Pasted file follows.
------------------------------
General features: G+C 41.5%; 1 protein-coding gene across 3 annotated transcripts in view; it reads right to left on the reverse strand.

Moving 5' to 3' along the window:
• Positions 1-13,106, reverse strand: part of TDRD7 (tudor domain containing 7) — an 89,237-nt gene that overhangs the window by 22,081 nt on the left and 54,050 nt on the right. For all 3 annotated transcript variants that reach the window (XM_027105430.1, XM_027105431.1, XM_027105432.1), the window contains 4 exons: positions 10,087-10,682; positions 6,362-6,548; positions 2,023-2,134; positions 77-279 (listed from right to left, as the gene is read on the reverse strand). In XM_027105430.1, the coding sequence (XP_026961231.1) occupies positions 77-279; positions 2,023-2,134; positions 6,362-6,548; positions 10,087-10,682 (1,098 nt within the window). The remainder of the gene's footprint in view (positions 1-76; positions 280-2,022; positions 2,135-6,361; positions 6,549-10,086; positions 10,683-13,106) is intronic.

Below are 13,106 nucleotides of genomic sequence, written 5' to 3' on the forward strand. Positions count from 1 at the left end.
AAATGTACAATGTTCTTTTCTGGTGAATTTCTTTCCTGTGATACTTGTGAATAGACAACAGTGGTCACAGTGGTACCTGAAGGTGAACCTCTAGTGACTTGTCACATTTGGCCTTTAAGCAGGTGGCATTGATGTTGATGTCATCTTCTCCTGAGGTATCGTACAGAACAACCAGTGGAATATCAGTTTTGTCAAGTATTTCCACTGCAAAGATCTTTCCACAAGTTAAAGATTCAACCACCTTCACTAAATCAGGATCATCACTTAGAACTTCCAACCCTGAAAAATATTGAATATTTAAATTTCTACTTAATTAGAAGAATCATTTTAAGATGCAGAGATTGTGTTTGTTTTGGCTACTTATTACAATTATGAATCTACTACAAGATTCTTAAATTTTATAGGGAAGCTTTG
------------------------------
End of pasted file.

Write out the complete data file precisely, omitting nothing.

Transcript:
General features: G+C 41.5%; 1 protein-coding gene across 3 annotated transcripts in view; it reads right to left on the reverse strand.

Moving 5' to 3' along the window:
• Positions 1-13,106, reverse strand: part of TDRD7 (tudor domain containing 7) — an 89,237-nt gene that overhangs the window by 22,081 nt on the left and 54,050 nt on the right. For all 3 annotated transcript variants that reach the window (XM_027105430.1, XM_027105431.1, XM_027105432.1), the window contains 4 exons: positions 10,087-10,682; positions 6,362-6,548; positions 2,023-2,134; positions 77-279 (listed from right to left, as the gene is read on the reverse strand). In XM_027105430.1, the coding sequence (XP_026961231.1) occupies positions 77-279; positions 2,023-2,134; positions 6,362-6,548; positions 10,087-10,682 (1,098 nt within the window). The remainder of the gene's footprint in view (positions 1-76; positions 280-2,022; positions 2,135-6,361; positions 6,549-10,086; positions 10,683-13,106) is intronic.

Below are 13,106 nucleotides of genomic sequence, written 5' to 3' on the forward strand. Positions count from 1 at the left end.
AAATGTACAATGTTCTTTTCTGGTGAATTTCTTTCCTGTGATACTTGTGAATAGACAACAGTGGTCACAGTGGTACCTGAAGGTGAACCTCTAGTGACTTGTCACATTTGGCCTTTAAGCAGGTGGCATTGATGTTGATGTCATCTTCTCCTGAGGTATCGTACAGAACAACCAGTGGAATATCAGTTTTGTCAAGTATTTCCACTGCAAAGATCTTTCCACAAGTTAAAGATTCAACCACCTTCACTAAATCAGGATCATCACTTAGAACTTCCAACCCTGAAAAATATTGAATATTTAAATTTCTACTTAATTAGAAGAATCATTTTAAGATGCAGAGATTGTGTTTGTTTTGGCTACTTATTACAATTATGAATCTACTACAAGATTCTTAAATTTTATAGGGAAGCTTTG